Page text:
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Klein '20: Who will reach the Super Bowl?

The beginning of the 2018 NFL season has been wacky. The Pittsburgh Steelers and Cleveland Browns played to a tie. Aaron Rodgers came back from what looked like a season-ending injury and led the Green Bay Packers to victory over the Chicago Bears. Sam Darnold and the New York Jets obliterated the Detroit Lions and embarrassed newly hired head coach Matt Patricia. It’s a cliche in sports to say that anything can happen, but this truly seems to be an accurate description of the NFL landscape right now. With that in mind, let’s take a look at who could be playing down the road in the Super Bowl.

First off, the AFC. We have to begin with the New England Patriots. Though fans bemoaned the state of the organization in the offseason and worried about quarterback Tom Brady’s commitment to the team, the Patriots were their usual, triumphant selves in Week 1. They thoroughly outplayed the Houston Texans in a 27-20 win that wasn’t nearly as close as the final score indicated. The wide receiver corps may be a mess right now, and the team chemistry may not be perfect, but it’s difficult to see the combination of Brady, tight end Rob Gronkowski and coach Bill Belichick losing in the AFC playoffs. Thanks to the lackluster state of the AFC East, the Pats have the division title all but locked up. The path to the Super Bowl for any AFC team goes through New England.

The Kansas City Chiefs enjoyed a tremendous opening week performance, defeating the Los Angeles Chargers 38-28. Quarterback Patrick Mahomes received much of the attention, and for good reason, as he threw four touchdowns. His deep ball skills and strong arm helped Kansas City look more explosive and dangerous compared to the teams of previous years with Alex Smith at the helm. Mahomes and wide receiver Tyreek Hill beat the Chargers largely on their own thanks to Mahomes’ arm and Hill’s speed. Once running back Kareem Hunt and tight end Travis Kelce grow more involved, the Chiefs will be threatening in all phases of offense. But coach Andy Reid will have to manage the clock effectively in the playoffs — something that has proven difficult for the 60-year-old in years past.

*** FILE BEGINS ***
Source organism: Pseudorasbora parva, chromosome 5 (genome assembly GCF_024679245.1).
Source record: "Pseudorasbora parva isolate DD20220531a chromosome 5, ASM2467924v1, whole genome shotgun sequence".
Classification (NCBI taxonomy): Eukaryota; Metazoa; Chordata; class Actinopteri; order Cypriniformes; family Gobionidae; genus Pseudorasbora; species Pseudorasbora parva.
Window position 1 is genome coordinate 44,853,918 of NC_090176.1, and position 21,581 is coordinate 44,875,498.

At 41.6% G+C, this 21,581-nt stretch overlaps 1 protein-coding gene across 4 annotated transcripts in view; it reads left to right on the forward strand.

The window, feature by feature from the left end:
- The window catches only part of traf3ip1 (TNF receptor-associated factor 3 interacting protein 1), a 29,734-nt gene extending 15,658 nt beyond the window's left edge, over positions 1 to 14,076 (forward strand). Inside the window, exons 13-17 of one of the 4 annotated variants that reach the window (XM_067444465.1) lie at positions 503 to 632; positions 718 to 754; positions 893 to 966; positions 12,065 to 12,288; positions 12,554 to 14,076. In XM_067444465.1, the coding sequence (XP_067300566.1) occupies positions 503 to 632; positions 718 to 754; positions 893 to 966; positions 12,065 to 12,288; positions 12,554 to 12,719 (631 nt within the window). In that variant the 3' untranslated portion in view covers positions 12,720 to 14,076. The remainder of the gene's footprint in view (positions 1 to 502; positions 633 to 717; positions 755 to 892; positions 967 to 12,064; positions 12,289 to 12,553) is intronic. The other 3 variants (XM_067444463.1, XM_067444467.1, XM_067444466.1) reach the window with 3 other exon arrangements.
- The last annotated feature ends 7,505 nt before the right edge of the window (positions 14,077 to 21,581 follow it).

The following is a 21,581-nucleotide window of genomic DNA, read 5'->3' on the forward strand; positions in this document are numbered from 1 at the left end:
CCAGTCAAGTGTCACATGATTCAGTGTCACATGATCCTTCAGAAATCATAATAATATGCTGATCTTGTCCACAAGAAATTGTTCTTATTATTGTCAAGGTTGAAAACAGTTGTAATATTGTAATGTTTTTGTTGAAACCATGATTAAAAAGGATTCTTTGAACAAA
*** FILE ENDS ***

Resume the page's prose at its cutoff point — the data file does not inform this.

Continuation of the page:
Even though the Chargers lost to the Chiefs, I’m still high on this team. After starting out the 2017-18 season with four consecutive losses, Los Angeles raced to a 9-3 record down the stretch, just missing out on the playoffs. Between quarterback Philip Rivers, running back Melvin Gordon and wide receiver Keenan Allen, the Chargers have a balanced and dangerous offense. And their defense can get to the quarterback and make life difficult for opposing teams. No one will be able to hold off defensive ends Joey Bosa and Melvin Ingram for long once Bosa returns from injury.

The Pittsburgh Steelers have been contenders in the AFC for a long time, but that run of success could be coming to an end. Quarterback Ben Roethlisberger has shown signs of slippage in recent seasons. The situation surrounding Le’Veon Bell, who has refused to report to the team in hopes of a larger contract, has poisoned the locker room, with offensive linemen speaking out against the running back. The atmosphere in Pittsburgh is worsening fast.